04/09/2014, 00.00
INDONESIA
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Poso, Christian and Muslim women unite for peace in Sulawesi

by Mathias Hariyadi
Over 450 women to part in the Poso Women Conference in March. Mostly simple uneducated people, but willing to rebuild a peaceful coexistence in an area long plagued by conflict. They aim to promote greater political, social , civic and economic participation of women on a local and national level.

Jakarta (AsiaNews ) - Ordinary women, the vast majority with a basic education from rural backgrounds but with a great desire to boost civic awareness, justice and the pursuit of peace in an area long plagued by sectarian violence held at bay by a fragile truce . These were the participants in the recent Poso Women Conference, held March 25 to 27 in the port city of Central Sulawesi in Indonesia , the most populous Muslim nation in the world where Catholics are a small minority (around 3% ) . Over 450 women from 70 villages scattered throughout  14 sub- districts in the regency of Poso took part in the initiative, the first mass rally since the signing of the armistice between the two Islamic- Christian sides.

Interviewed by AsiaNews Lilan Gogali, one of the organizers and a member of the NGO Mosintuwu Institute, emphasizes the presence of many "ordinary" women, whom came from villages scattered in remote areas.  Some of them left their homes "for the first time" to be present. Few of them have had the opportunity to study. Ahead of the meeting the activist traveled and met a thousand women of the indigenous population, to drum up interest and participation.

This helped her to learn a lot "about the local women in Poso and to inform them of our initiative". The goal was to spread the spirit of pluralism and strengthen moral, in a multi-cultural and interfaith context.

During the Poso Women Conference several issues were addressed, including: civil rights for women; the protection of women and children; political participation for women; their role in the preservation of the values ​​and identity; their contribution to economic development and solidarity and peace building.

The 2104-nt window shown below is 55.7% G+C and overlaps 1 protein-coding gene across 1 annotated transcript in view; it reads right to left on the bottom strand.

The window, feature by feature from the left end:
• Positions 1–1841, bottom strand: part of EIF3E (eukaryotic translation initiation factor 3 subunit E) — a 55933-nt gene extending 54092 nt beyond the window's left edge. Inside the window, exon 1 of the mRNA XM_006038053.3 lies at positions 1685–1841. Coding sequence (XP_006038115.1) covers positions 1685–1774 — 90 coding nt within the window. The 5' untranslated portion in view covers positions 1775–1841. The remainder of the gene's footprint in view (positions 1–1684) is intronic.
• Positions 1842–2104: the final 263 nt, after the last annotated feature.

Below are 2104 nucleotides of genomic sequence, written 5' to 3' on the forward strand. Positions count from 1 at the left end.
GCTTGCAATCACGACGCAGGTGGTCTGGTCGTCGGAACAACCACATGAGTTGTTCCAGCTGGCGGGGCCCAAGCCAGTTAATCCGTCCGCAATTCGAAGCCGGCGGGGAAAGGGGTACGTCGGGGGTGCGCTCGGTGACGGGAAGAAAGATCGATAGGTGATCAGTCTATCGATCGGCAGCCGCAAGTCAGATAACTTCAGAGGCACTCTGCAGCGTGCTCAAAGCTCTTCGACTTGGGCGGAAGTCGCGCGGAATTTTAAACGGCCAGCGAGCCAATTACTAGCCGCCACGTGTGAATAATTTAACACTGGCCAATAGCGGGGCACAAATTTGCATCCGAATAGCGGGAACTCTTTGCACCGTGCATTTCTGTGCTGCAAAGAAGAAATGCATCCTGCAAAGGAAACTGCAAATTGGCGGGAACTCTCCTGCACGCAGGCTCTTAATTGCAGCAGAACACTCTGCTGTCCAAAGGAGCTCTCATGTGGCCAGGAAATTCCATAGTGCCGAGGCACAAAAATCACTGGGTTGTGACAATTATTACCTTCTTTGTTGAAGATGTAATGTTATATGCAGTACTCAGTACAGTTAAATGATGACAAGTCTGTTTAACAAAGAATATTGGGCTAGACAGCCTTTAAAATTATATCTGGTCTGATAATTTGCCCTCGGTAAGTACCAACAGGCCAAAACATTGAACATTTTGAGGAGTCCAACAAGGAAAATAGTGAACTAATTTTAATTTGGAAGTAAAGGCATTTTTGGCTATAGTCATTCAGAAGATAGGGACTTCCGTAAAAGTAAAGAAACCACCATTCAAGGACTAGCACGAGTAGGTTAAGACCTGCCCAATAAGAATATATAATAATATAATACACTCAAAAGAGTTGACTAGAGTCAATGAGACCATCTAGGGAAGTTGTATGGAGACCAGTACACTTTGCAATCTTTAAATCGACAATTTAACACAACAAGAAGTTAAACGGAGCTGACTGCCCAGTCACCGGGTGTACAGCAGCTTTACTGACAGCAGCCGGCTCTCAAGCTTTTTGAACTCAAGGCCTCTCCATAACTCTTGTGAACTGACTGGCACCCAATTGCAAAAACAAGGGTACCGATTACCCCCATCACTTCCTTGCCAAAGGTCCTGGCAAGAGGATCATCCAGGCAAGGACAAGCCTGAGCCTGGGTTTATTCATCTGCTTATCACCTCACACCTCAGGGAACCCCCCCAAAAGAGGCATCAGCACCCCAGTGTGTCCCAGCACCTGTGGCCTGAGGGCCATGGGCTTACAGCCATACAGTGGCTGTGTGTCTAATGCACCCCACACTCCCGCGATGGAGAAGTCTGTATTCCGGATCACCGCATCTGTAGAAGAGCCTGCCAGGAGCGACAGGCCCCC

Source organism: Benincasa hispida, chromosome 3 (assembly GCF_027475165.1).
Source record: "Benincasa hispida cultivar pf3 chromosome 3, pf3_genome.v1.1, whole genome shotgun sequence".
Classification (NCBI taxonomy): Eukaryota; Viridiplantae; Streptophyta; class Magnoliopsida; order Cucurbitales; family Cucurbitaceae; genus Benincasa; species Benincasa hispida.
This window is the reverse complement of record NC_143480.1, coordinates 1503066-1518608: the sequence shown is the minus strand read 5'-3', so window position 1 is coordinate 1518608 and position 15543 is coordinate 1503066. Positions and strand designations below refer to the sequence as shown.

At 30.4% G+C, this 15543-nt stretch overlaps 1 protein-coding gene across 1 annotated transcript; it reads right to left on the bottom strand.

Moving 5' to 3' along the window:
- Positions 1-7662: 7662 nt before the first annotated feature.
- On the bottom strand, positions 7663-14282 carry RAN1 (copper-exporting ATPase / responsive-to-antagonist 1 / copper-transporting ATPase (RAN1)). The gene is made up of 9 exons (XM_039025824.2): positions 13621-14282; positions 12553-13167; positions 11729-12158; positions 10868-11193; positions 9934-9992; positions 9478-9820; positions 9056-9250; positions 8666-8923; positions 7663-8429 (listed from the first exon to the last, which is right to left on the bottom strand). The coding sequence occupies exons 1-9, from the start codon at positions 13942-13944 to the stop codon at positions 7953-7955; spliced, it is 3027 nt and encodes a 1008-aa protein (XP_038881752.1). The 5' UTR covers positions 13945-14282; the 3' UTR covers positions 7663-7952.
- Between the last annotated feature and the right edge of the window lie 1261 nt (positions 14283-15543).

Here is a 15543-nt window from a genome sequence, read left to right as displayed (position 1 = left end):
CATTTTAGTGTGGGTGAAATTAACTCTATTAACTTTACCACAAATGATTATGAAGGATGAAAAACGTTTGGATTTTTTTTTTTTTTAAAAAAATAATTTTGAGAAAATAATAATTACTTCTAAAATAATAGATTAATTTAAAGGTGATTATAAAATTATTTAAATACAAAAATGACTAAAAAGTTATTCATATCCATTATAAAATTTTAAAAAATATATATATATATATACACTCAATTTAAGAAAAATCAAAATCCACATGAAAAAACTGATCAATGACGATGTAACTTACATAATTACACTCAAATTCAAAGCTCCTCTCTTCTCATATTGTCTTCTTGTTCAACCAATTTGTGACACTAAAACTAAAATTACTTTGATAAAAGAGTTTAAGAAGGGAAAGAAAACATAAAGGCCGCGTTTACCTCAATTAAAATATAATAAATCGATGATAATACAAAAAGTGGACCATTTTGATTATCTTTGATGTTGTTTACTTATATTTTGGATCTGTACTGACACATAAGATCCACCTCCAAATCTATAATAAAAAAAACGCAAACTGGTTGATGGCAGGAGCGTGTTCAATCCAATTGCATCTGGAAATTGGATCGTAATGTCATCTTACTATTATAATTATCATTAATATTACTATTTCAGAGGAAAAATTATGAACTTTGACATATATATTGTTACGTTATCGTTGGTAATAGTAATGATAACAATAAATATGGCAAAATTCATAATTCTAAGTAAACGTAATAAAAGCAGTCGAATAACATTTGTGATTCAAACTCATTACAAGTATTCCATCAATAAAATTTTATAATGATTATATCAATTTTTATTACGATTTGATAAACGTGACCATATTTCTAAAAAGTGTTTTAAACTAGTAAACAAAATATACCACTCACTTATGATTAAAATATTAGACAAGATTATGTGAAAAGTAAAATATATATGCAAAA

The initiative was motivated by the continual outbreaks of sectarian tension between Christians and Muslims in Sulawesi, powered by a climate of mistrust between the two communities and the recurrence of incidents that heighten tensions. Gunfights and shootings still occur at regular intervals, culminating in the death of innocent victims on both sides (Christians and Muslims). The purpose of the conference, Lilan Gogali concludes, is to inform the highest authorities of the local realities, through the Women's Rights Commission (Komnas Perempuan) in Poso and in central Sulawesi, as well as the institutional spheres in Jakarta.

Between 1997 and 2001, Christians and Muslims were involved in a violent conflict on Sulawesi Island and neighbouring Maluku Islands. Thousands of people died and hundreds of churches and mosques were destroyed. Thousands of homes were also razed. About half a million people found themselves homeless, 25,000 in Poso alone.On 20 December 2001, the two sides reached a truce that was signed in Malino, South Sulawesi, following a peace initiative by the government. The local population is evenly split between Christians and Muslims.Despite the peace deal, terrorist incidents continued on and leaving a trail of innocent victims. One of the most horrific cases, which caused indignation around the world, was the beheading by Muslim extremists in October 2005 of three Christian girls on their way to school.

 

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